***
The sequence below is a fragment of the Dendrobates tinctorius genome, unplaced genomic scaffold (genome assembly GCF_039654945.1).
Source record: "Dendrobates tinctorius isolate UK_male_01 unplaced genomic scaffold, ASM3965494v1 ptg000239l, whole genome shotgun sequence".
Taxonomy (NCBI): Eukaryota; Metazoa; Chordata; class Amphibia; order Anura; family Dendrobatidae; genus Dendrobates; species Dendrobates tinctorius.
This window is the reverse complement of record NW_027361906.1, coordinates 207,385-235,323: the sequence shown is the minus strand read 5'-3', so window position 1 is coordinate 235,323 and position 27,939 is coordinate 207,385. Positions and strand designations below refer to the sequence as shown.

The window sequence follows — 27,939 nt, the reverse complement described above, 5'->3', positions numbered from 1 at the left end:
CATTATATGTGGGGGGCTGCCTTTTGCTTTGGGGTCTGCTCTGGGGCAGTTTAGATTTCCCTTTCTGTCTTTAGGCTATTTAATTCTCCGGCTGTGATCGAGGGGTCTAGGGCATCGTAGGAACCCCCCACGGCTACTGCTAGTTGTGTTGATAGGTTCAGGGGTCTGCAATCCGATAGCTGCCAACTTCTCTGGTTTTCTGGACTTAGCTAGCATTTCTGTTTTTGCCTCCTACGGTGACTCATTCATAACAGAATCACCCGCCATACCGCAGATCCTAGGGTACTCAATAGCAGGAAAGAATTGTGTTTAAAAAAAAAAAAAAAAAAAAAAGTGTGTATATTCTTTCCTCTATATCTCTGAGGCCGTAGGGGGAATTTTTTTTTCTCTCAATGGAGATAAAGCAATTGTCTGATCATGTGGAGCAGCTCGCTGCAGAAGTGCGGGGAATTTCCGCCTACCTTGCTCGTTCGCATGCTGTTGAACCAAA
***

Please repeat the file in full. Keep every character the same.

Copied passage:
The sequence below is a fragment of the Dendrobates tinctorius genome, unplaced genomic scaffold (genome assembly GCF_039654945.1).
Source record: "Dendrobates tinctorius isolate UK_male_01 unplaced genomic scaffold, ASM3965494v1 ptg000239l, whole genome shotgun sequence".
Taxonomy (NCBI): Eukaryota; Metazoa; Chordata; class Amphibia; order Anura; family Dendrobatidae; genus Dendrobates; species Dendrobates tinctorius.
This window is the reverse complement of record NW_027361906.1, coordinates 207,385-235,323: the sequence shown is the minus strand read 5'-3', so window position 1 is coordinate 235,323 and position 27,939 is coordinate 207,385. Positions and strand designations below refer to the sequence as shown.

The window sequence follows — 27,939 nt, the reverse complement described above, 5'->3', positions numbered from 1 at the left end:
CATTATATGTGGGGGGCTGCCTTTTGCTTTGGGGTCTGCTCTGGGGCAGTTTAGATTTCCCTTTCTGTCTTTAGGCTATTTAATTCTCCGGCTGTGATCGAGGGGTCTAGGGCATCGTAGGAACCCCCCACGGCTACTGCTAGTTGTGTTGATAGGTTCAGGGGTCTGCAATCCGATAGCTGCCAACTTCTCTGGTTTTCTGGACTTAGCTAGCATTTCTGTTTTTGCCTCCTACGGTGACTCATTCATAACAGAATCACCCGCCATACCGCAGATCCTAGGGTACTCAATAGCAGGAAAGAATTGTGTTTAAAAAAAAAAAAAAAAAAAAAAGTGTGTATATTCTTTCCTCTATATCTCTGAGGCCGTAGGGGGAATTTTTTTTTCTCTCAATGGAGATAAAGCAATTGTCTGATCATGTGGAGCAGCTCGCTGCAGAAGTGCGGGGAATTTCCGCCTACCTTGCTCGTTCGCATGCTGTTGAACCAAA